MORE AUSTRALIAN TROOPS HEAD FOR AFGHANISTAN
By James Grubel Wed Aug 9, 6:11 AM ET
CANBERRA (Reuters) - Australia
will send an extra 150 troops to Afghanistan
due to the deteriorating security situation, Prime Minister John Howard said on Wednesday, briefly boosting Canberra's
commitment to Afghanistan to more than
"Security beyond Kabul, particularly in the east and south, is the worst since the Taliban
fell -- suicide bombings have increased," Howard told parliament.
Australia was one of the first countries to commit forces in late 2001
to the U.S.-led war which ousted the Taliban and began fighting Osama
bin Laden's al Qaeda, blamed for the September 11, 2001, airliner attacks on the United States.
"We must stick with our
allies and stand up for our values," said Defense Minister Brendan Nelson, outlining the new Australian Defense Force (ADF)
"A failure to do so will
inevitably mean leaving the next generation hostage to global forces they will never control."
The bulk of the extra troops
will be being sent to protect Australian military engineers, who will join a Netherlands-led reconstruction team in the central
province of Uruzgan.
"The level of violence has
increased in Afghanistan in recent months as the Taliban and other terrorist groups, including al Qaeda, seek to chip away
at the credibility of the Afghan government and prevent reconstruction taking place," said Howard.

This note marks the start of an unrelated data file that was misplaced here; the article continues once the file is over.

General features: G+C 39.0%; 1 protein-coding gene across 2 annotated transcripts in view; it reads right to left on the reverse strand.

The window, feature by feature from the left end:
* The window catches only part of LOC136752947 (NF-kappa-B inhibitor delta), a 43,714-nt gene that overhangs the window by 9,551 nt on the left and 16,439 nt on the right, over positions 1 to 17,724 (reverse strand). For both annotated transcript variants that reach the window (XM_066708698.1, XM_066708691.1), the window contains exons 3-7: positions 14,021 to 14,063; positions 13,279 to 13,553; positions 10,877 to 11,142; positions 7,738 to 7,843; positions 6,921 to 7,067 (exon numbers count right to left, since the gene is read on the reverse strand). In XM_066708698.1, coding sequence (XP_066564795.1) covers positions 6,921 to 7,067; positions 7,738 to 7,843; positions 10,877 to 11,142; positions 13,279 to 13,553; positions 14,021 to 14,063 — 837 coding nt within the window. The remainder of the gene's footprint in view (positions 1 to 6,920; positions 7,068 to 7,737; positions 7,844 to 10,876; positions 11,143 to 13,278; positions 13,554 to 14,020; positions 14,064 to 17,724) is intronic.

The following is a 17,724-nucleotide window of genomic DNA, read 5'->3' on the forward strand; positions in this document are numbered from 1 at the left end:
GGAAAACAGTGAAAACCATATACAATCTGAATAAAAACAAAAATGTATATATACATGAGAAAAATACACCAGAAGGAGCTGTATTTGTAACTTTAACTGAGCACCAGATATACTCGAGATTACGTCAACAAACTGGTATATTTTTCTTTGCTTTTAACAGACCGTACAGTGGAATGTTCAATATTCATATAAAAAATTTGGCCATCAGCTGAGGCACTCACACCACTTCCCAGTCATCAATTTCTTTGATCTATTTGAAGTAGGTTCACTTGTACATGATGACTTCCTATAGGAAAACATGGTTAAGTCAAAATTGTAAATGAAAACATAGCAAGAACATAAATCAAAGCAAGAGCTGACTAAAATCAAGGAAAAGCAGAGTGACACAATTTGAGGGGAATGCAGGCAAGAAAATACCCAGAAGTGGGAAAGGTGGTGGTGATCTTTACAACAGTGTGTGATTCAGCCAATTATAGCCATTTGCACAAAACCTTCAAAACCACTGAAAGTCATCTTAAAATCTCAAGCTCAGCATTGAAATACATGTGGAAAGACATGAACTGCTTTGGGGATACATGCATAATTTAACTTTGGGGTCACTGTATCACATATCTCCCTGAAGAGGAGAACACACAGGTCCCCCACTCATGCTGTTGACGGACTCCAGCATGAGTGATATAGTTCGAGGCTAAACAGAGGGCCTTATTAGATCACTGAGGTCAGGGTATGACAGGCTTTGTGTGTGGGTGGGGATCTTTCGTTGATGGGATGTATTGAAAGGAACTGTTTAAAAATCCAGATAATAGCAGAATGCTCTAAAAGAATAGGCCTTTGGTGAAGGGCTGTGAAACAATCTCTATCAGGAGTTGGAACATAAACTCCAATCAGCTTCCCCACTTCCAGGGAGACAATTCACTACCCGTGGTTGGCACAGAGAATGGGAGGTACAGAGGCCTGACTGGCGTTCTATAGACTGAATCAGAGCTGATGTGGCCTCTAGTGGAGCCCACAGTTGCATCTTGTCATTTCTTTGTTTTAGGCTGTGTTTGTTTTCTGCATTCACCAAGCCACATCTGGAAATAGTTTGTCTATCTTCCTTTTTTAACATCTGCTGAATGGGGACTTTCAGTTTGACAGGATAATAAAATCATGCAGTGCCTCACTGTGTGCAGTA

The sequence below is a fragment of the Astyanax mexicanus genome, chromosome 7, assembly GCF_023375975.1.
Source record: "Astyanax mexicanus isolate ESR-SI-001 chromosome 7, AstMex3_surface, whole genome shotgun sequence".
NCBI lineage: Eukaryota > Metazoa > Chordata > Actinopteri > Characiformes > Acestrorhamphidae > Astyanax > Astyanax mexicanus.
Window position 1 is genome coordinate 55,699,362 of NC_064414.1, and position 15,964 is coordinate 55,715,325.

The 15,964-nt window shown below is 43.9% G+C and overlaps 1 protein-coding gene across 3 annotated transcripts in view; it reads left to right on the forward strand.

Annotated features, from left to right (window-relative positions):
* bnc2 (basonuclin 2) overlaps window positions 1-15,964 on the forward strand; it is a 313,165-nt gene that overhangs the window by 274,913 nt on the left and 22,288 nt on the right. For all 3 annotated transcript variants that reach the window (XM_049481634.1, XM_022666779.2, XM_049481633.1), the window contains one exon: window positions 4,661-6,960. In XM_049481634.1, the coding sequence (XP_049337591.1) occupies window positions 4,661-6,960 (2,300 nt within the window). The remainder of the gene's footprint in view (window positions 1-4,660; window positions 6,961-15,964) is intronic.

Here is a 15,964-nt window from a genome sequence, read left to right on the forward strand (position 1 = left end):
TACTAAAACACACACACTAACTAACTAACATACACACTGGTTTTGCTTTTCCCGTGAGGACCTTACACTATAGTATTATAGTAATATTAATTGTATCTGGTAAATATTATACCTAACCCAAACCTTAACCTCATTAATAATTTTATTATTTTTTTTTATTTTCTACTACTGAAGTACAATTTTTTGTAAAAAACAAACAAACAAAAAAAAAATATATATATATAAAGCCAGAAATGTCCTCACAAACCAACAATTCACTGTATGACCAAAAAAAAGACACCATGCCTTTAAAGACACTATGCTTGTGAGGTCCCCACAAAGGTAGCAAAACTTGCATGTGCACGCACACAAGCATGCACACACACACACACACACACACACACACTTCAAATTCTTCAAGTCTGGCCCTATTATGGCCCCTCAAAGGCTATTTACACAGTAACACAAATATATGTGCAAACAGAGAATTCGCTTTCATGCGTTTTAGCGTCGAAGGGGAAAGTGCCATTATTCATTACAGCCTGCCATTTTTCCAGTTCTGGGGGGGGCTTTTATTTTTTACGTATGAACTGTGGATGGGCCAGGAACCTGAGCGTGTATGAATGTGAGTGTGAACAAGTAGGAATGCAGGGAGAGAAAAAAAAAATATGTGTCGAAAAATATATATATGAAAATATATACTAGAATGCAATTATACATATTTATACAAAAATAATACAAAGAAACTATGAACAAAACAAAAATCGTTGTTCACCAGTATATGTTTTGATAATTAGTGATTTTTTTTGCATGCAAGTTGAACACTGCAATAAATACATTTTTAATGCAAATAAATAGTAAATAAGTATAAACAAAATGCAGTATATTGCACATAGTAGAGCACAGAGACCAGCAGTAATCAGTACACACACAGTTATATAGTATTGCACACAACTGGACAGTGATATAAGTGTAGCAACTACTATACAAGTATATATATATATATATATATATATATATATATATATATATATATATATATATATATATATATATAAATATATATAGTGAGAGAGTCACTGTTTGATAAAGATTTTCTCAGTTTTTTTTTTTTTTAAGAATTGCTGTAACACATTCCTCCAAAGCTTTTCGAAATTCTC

Almost 80 foreign soldiers,
hundreds of militants and Afghan forces as well as civilians and aid workers have been killed in the worsening violence this
No Australian troops have
been killed in enemy fighting in Afghanistan or Iraq,
but Howard warned "the possibility of ADF casualties cannot be discounted."
In July, six Australian
special forces troops were wounded in fighting in southern Afghanistan.
Australia's 200 special forces troops are due to return home next month,
leaving about 400 soldiers in Afghanistan.
Australia's contribution to the reconstruction team in Uruzgan would be for two years, said Howard, as rebuilding
the war-ravaged nation will take many years.
But Nelson later suggested
Australian troops could remain in Afghanistan
"We are going to have to
be there for some time to make this work," Nelson told Australian Broadcasting Corp. television.
Howard said Afghanistan's social indicators "remain sobering," with a
life expectancy of 46 one of world's lowest and one in five children dying before reaching the age of five.
"The stability of Afghanistan has wider implications for global security and it is for this reason that the Australian
government is committed to ensuring Afghanistan's
achieves long term peace," he said.
A close ally of the United States, Australia has about 4,200
troops deployed overseas, including about 1,400 in and around Iraq and
more than 2,200 in neighboring East Timor.
Australia's centre-left Labor opposition supported the extra deployment
but criticized Howard's government for drawing down troop numbers in Afghanistan
"John Howard should not
have cut and run from Afghanistan at that
time. It was the wrong decision," Labor leader Kim Beazley told parliament.